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Open AccessArticle

Ontario’s Experience of Wind Energy Development as Seen through the Lens of Human Health and Environmental Justice

Department of Geography, Social Science Centre, Western University, London, ON N6A5C2, Canada
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Academic Editors: Jayajit Chakraborty, Sara E. Grineski and Timothy W. Collins
Int. J. Environ. Res. Public Health 2016, 13(7), 684; https://doi.org/10.3390/ijerph13070684
Received: 10 May 2016 / Revised: 24 June 2016 / Accepted: 28 June 2016 / Published: 6 July 2016
The province of Ontario has shown great commitment towards the development of renewable energy and, specifically, wind power. Fuelled by the Green Energy Act (GEA) of 2009, the Province has emerged as Canada’s leader in wind energy development (WED). Nonetheless, Ontario’s WED trajectory is characterized by social conflicts, particularly around environmental health. Utilizing the Social Amplification of Risk Framework, this paper presents an eight-year longitudinal media content analysis conducted to understand the role Ontario’s media may be playing in both reflecting and shaping public perceptions of wind turbine health risks. We find that before and after the GEA, instances of health risk amplification were far greater than attenuations in both quantity and quality. Discourses that amplified turbine health risks often simultaneously highlighted injustices in the WED process, especially after the GEA. Based on these findings, we suggest that Ontario’s media may be amplifying perceptions of wind turbine health risks within the public domain. We conclude with policy recommendations around public engagement for more just WED. View Full-Text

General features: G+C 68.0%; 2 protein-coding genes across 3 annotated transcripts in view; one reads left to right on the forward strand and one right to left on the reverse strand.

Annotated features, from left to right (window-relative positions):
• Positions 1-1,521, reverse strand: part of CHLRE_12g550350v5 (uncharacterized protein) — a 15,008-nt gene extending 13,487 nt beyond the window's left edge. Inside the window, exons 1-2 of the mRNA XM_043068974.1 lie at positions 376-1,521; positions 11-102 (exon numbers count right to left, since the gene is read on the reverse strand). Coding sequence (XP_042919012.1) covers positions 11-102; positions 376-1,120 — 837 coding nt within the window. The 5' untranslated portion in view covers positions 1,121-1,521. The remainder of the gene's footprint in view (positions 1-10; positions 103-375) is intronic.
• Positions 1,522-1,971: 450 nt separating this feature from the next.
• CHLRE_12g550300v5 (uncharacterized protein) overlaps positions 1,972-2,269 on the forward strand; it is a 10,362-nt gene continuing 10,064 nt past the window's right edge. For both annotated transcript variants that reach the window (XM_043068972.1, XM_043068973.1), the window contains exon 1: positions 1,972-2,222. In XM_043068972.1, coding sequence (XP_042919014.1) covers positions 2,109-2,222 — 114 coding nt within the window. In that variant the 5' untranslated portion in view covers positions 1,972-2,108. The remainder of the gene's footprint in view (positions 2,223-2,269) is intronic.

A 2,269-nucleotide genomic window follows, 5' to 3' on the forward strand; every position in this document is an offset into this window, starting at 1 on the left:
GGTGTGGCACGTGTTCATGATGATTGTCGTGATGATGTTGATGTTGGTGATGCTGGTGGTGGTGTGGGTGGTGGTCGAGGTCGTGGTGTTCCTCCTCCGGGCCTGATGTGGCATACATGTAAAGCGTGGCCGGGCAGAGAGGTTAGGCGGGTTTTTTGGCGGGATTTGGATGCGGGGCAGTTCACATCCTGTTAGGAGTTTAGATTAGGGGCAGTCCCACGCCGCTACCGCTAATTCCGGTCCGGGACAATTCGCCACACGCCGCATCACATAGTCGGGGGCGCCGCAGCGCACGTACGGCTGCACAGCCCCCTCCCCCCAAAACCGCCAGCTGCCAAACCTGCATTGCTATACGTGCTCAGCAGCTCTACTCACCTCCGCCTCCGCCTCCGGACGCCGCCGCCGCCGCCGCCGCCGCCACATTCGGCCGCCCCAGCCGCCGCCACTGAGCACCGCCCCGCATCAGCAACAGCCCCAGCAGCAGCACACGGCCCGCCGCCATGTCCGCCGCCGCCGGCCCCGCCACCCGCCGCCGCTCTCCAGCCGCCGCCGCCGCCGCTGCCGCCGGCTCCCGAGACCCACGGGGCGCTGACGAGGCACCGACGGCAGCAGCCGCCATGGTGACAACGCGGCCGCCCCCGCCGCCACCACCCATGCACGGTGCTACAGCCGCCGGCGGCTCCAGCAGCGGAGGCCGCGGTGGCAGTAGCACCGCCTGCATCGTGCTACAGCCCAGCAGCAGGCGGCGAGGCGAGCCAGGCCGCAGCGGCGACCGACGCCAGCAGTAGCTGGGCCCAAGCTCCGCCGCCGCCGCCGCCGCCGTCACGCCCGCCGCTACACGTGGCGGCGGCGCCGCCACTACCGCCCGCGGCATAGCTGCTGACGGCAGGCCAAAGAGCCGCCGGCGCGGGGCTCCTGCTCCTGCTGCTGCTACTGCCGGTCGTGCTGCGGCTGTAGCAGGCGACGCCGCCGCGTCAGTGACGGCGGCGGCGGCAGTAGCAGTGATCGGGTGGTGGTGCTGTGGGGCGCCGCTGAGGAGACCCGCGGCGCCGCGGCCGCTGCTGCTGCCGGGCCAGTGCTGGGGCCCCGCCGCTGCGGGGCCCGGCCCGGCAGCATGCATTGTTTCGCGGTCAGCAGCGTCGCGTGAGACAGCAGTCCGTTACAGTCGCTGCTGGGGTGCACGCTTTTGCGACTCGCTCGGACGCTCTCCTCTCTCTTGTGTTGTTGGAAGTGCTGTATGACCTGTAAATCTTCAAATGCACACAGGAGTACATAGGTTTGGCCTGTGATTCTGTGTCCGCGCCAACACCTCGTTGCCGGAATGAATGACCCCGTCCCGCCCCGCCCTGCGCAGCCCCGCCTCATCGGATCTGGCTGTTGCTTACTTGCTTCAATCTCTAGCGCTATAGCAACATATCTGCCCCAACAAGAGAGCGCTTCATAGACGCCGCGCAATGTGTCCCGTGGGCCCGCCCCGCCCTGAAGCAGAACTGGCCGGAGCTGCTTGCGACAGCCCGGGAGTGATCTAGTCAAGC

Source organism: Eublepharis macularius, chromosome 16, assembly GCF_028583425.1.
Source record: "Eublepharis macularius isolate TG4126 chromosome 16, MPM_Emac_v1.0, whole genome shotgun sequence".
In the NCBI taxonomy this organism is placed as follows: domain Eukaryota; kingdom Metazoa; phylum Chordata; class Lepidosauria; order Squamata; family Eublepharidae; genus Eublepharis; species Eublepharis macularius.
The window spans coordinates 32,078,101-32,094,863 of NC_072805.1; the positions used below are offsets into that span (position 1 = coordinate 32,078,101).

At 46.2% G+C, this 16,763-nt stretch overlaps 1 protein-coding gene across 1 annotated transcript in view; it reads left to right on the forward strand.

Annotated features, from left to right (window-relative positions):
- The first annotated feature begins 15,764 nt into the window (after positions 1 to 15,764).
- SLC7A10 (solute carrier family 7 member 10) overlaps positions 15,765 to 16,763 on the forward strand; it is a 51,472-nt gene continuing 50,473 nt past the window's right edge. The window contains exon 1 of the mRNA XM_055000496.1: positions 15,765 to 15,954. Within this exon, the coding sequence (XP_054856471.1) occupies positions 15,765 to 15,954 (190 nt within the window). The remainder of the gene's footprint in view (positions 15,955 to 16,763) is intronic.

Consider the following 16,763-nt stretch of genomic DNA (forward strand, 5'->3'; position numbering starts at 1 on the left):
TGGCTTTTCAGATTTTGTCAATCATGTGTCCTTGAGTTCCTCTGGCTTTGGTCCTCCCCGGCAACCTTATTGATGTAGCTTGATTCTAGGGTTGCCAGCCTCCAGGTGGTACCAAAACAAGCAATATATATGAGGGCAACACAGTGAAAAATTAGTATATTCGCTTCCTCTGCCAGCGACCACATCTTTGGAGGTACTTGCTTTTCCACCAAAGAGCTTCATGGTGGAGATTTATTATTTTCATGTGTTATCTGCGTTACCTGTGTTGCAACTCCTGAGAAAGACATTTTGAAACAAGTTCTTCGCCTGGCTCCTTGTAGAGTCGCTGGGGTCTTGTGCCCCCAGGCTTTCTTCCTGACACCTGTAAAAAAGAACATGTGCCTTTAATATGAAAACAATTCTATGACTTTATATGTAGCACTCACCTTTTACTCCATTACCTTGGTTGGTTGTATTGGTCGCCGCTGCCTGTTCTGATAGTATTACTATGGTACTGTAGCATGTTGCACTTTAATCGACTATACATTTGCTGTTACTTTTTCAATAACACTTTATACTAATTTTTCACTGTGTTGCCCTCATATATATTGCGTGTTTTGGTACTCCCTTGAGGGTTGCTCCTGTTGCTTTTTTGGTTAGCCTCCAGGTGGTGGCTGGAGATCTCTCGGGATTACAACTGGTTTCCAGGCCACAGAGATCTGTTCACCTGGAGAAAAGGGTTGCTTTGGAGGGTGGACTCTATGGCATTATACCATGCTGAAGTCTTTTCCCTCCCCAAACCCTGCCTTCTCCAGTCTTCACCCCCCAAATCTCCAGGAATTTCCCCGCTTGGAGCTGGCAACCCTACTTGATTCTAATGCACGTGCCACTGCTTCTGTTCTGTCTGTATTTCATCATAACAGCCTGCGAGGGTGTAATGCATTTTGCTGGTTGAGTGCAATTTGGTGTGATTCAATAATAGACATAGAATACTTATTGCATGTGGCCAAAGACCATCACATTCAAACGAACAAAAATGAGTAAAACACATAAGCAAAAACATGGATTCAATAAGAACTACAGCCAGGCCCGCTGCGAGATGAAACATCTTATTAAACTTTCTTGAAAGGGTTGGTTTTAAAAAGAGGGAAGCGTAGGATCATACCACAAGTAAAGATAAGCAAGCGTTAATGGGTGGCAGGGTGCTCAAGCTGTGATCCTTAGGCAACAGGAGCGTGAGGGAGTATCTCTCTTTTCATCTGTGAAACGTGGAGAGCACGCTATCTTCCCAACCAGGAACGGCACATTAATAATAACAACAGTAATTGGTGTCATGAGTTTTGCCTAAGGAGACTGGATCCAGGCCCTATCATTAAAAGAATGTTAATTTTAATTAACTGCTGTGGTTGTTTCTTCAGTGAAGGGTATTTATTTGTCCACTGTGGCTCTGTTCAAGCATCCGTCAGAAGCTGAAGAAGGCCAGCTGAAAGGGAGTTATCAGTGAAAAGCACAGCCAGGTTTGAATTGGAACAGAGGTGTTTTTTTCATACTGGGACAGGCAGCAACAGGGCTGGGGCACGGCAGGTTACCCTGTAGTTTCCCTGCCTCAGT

Keywords: wind energy; health risk; environmental justice; Ontario; newspapers wind energy; health risk; environmental justice; Ontario; newspapers
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Songsore, E.; Buzzelli, M. Ontario’s Experience of Wind Energy Development as Seen through the Lens of Human Health and Environmental Justice. Int. J. Environ. Res. Public Health 2016, 13, 684.

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